You’re driving down the interstate. Traffic is heavy and you’re running late. You get in the left lane, which is supposed to move faster. But for some reason it comes to a stop. So you dodge over to the right lane, which also stops. Now the left lane is moving again. So you signal to get back over—if someone would just let you in.
Frequent lane changing is a risky habit. Around 3% of all fatal crashes in the U.S. involve changing lanes or merging.1
But at least it’ll get you where you’re going sooner, right? Not so fast, say the people who study traffic flow.
Gary Davis, a civil engineering professor at the University of Minnesota, has found that when driving in heavy traffic, frequently changing lanes does not significantly affect the average speed of a car.
It just feels like you’re going faster.
The reason is that it’s difficult to judge the actual speed of traffic around us. “If you’re in heavy traffic,” he says, “it’s really hard for an individual to determine which lane is faster.”
Part of this is due to a limited window of perception (we pay more attention to the speed of traffic around us when we’re stopped), and part can be chalked up to what researchers call “lane envy”—the feeling we get when the cars beside us are moving and we’re not.
When you’re not making short-term progress, getting over into the next lane at least feels like you’re “doing something.”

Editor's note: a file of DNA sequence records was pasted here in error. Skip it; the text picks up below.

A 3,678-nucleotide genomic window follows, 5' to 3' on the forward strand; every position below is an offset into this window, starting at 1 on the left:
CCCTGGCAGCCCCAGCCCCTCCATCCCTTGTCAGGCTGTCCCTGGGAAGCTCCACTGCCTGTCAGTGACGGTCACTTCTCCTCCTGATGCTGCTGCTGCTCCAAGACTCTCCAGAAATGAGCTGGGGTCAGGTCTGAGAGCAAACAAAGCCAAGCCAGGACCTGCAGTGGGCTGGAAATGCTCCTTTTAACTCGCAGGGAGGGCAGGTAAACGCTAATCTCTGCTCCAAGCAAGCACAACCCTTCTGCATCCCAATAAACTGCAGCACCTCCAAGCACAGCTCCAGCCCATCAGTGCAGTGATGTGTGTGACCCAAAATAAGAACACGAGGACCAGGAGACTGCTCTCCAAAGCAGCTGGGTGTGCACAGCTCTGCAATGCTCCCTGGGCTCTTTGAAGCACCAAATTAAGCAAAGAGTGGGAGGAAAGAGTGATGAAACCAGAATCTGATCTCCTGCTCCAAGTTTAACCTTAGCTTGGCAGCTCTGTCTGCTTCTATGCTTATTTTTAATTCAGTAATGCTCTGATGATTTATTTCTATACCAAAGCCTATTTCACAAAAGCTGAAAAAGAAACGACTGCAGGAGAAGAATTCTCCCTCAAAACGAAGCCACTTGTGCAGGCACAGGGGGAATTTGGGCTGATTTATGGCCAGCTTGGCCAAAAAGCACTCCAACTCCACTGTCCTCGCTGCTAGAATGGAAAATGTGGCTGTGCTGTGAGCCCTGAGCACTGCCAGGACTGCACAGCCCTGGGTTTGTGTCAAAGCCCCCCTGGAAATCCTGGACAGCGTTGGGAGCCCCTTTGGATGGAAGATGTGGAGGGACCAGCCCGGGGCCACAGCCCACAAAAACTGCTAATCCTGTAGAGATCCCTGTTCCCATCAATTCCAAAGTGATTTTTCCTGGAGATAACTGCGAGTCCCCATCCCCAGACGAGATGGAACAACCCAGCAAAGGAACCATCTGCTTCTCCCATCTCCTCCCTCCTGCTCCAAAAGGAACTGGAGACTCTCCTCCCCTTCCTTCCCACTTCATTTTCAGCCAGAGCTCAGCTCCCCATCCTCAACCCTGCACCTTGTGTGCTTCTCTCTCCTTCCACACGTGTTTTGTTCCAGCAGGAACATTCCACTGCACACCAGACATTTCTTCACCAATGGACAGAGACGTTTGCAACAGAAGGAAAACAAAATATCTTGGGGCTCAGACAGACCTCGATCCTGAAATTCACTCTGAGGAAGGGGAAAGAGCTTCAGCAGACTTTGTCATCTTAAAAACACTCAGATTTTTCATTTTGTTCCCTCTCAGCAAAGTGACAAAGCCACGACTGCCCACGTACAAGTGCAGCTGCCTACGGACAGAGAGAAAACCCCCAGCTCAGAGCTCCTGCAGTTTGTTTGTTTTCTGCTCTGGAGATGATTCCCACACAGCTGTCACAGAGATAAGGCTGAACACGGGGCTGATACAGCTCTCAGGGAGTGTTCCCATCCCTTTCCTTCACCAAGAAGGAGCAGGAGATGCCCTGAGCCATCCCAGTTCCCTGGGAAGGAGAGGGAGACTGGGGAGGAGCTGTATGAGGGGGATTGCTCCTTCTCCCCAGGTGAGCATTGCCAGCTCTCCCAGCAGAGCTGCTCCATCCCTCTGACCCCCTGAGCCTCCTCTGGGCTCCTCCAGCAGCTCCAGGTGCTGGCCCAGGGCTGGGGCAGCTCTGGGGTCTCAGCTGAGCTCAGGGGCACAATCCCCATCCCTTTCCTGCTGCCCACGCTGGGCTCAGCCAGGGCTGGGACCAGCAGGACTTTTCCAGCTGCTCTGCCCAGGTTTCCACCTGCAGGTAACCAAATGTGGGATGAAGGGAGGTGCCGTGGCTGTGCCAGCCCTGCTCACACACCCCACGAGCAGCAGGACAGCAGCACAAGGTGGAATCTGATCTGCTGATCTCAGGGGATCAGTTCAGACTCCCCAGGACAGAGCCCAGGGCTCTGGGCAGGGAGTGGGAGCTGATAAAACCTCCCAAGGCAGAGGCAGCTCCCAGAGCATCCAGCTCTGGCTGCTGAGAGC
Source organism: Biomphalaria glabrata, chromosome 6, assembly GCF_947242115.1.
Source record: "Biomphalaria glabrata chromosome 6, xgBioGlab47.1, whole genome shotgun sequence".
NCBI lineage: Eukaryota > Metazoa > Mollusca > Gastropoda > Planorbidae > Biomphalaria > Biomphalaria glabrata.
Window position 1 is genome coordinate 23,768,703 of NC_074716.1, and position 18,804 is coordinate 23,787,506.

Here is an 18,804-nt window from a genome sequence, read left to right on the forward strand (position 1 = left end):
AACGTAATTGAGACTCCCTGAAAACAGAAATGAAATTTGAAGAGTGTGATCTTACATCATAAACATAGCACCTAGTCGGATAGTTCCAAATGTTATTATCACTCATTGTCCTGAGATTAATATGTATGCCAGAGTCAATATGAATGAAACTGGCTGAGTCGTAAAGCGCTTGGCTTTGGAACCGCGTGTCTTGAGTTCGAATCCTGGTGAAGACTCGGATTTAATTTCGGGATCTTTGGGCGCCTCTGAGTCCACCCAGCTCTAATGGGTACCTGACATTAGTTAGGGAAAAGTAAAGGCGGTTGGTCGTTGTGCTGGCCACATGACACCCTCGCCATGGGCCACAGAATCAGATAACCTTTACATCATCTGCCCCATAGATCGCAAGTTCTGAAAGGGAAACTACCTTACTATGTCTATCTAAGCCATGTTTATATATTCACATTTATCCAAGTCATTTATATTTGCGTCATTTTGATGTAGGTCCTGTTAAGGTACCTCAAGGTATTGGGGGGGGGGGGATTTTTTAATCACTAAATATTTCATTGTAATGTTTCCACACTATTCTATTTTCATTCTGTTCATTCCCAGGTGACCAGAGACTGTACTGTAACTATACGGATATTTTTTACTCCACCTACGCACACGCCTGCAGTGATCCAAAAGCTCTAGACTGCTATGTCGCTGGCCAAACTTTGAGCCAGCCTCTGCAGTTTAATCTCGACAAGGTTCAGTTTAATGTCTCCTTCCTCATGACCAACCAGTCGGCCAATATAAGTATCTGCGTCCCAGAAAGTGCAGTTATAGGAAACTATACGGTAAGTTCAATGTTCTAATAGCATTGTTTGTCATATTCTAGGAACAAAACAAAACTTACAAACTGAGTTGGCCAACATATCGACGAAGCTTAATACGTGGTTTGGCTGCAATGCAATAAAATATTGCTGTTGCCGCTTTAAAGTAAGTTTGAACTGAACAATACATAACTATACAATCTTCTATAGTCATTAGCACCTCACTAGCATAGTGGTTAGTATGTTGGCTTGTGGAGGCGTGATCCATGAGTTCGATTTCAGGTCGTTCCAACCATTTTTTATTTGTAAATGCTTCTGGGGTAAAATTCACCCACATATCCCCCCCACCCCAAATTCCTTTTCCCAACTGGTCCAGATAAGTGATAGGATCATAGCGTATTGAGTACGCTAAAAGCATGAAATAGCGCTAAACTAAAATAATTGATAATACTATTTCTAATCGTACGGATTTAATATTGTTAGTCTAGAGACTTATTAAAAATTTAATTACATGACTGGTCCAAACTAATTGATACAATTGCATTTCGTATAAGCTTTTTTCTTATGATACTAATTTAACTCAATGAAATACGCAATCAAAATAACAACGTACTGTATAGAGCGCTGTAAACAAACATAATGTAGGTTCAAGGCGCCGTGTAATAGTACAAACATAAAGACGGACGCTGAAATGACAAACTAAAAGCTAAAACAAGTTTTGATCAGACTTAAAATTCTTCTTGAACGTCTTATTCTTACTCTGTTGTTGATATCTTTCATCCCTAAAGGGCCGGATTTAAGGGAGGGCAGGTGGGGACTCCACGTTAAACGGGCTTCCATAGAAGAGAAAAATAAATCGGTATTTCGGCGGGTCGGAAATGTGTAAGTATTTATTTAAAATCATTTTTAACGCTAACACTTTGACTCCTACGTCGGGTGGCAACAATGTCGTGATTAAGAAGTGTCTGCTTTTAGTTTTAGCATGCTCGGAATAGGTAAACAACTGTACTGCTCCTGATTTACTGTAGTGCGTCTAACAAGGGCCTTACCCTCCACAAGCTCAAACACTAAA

The same psychology seemed to affect professional investors during this past summer’s volatility. In June, rate hikes by the Federal Reserve in response to inflation caused a dramatic sell-off in stocks.
According to the Financial Times, many active fund managers hoped to stem their short-term losses by fleeing into the “safe harbor” of cash.2 Unfortunately, having their money out of the market caused them to miss the dramatic recovery of the next few weeks.
Bank of America reported that “despite the super soaraway last month, only 28 percent of active fund managers focusing on big stocks beat their Russell 1000 benchmarks.”
In other words, if someone invested in a fund that tracked the Russell 1000 index and did absolutely nothing, they would have beaten nearly three quarters of active managers who specialize in that market sector.
Like frequent lane changes, frequent investment trades come with risks and potential costs.
With volatility continuing this year, even the most disciplined retirement savers have wondered about “changing lanes” to assets that appear to be doing better in the short-term. But just like someone who finds themselves stuck in traffic, just “doing something” is rarely productive. In both cases the most prudent action is patience with a view to the long-term.
If you ever have any questions about your investments or retirement plans, please feel free to give me a call at 801-545-0696.
Stonecreek Wealth Advisors, Inc., A Financial Advisor in Utah
11576 S State Street, Bldg. 1002
Draper, UT 84020
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